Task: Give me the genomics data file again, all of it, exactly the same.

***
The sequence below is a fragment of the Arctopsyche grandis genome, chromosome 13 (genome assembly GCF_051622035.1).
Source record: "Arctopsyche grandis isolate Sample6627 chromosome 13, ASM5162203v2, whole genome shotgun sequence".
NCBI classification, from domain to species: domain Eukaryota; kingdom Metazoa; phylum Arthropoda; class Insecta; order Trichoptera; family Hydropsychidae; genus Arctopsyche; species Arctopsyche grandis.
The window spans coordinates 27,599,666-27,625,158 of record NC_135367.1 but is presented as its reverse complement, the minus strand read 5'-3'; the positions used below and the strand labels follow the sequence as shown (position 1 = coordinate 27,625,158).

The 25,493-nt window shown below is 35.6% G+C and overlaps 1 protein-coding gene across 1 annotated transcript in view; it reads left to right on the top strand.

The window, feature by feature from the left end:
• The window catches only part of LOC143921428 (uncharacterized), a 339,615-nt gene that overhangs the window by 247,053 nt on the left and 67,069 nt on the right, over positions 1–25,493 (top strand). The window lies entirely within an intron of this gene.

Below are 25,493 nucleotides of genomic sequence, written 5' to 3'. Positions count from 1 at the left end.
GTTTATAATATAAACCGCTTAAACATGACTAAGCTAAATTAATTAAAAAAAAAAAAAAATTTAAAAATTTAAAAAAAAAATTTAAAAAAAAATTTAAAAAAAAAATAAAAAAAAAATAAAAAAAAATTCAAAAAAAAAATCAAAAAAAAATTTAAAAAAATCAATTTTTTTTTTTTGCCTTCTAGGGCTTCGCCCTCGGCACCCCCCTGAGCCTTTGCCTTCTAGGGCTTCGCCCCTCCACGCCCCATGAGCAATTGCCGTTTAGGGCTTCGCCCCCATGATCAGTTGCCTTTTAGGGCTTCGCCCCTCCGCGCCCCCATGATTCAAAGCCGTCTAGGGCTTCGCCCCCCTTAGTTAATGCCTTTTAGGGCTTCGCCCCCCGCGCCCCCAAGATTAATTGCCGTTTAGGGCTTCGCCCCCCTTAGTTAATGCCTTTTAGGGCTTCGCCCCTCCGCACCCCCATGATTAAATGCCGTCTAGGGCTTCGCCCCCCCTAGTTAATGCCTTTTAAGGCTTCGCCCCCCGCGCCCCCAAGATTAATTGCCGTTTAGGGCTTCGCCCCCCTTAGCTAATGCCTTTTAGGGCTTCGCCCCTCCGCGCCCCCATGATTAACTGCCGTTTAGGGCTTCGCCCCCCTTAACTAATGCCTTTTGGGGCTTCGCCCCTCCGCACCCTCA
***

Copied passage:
The sequence below is a fragment of the Arctopsyche grandis genome, chromosome 13 (genome assembly GCF_051622035.1).
Source record: "Arctopsyche grandis isolate Sample6627 chromosome 13, ASM5162203v2, whole genome shotgun sequence".
NCBI classification, from domain to species: domain Eukaryota; kingdom Metazoa; phylum Arthropoda; class Insecta; order Trichoptera; family Hydropsychidae; genus Arctopsyche; species Arctopsyche grandis.
The window spans coordinates 27,599,666-27,625,158 of record NC_135367.1 but is presented as its reverse complement, the minus strand read 5'-3'; the positions used below and the strand labels follow the sequence as shown (position 1 = coordinate 27,625,158).

The 25,493-nt window shown below is 35.6% G+C and overlaps 1 protein-coding gene across 1 annotated transcript in view; it reads left to right on the top strand.

The window, feature by feature from the left end:
• The window catches only part of LOC143921428 (uncharacterized), a 339,615-nt gene that overhangs the window by 247,053 nt on the left and 67,069 nt on the right, over positions 1–25,493 (top strand). The window lies entirely within an intron of this gene.

Below are 25,493 nucleotides of genomic sequence, written 5' to 3'. Positions count from 1 at the left end.
GTTTATAATATAAACCGCTTAAACATGACTAAGCTAAATTAATTAAAAAAAAAAAAAAATTTAAAAATTTAAAAAAAAAATTTAAAAAAAAATTTAAAAAAAAAATAAAAAAAAAATAAAAAAAAATTCAAAAAAAAAATCAAAAAAAAATTTAAAAAAATCAATTTTTTTTTTTTGCCTTCTAGGGCTTCGCCCTCGGCACCCCCCTGAGCCTTTGCCTTCTAGGGCTTCGCCCCTCCACGCCCCATGAGCAATTGCCGTTTAGGGCTTCGCCCCCATGATCAGTTGCCTTTTAGGGCTTCGCCCCTCCGCGCCCCCATGATTCAAAGCCGTCTAGGGCTTCGCCCCCCTTAGTTAATGCCTTTTAGGGCTTCGCCCCCCGCGCCCCCAAGATTAATTGCCGTTTAGGGCTTCGCCCCCCTTAGTTAATGCCTTTTAGGGCTTCGCCCCTCCGCACCCCCATGATTAAATGCCGTCTAGGGCTTCGCCCCCCCTAGTTAATGCCTTTTAAGGCTTCGCCCCCCGCGCCCCCAAGATTAATTGCCGTTTAGGGCTTCGCCCCCCTTAGCTAATGCCTTTTAGGGCTTCGCCCCTCCGCGCCCCCATGATTAACTGCCGTTTAGGGCTTCGCCCCCCTTAACTAATGCCTTTTGGGGCTTCGCCCCTCCGCACCCTCA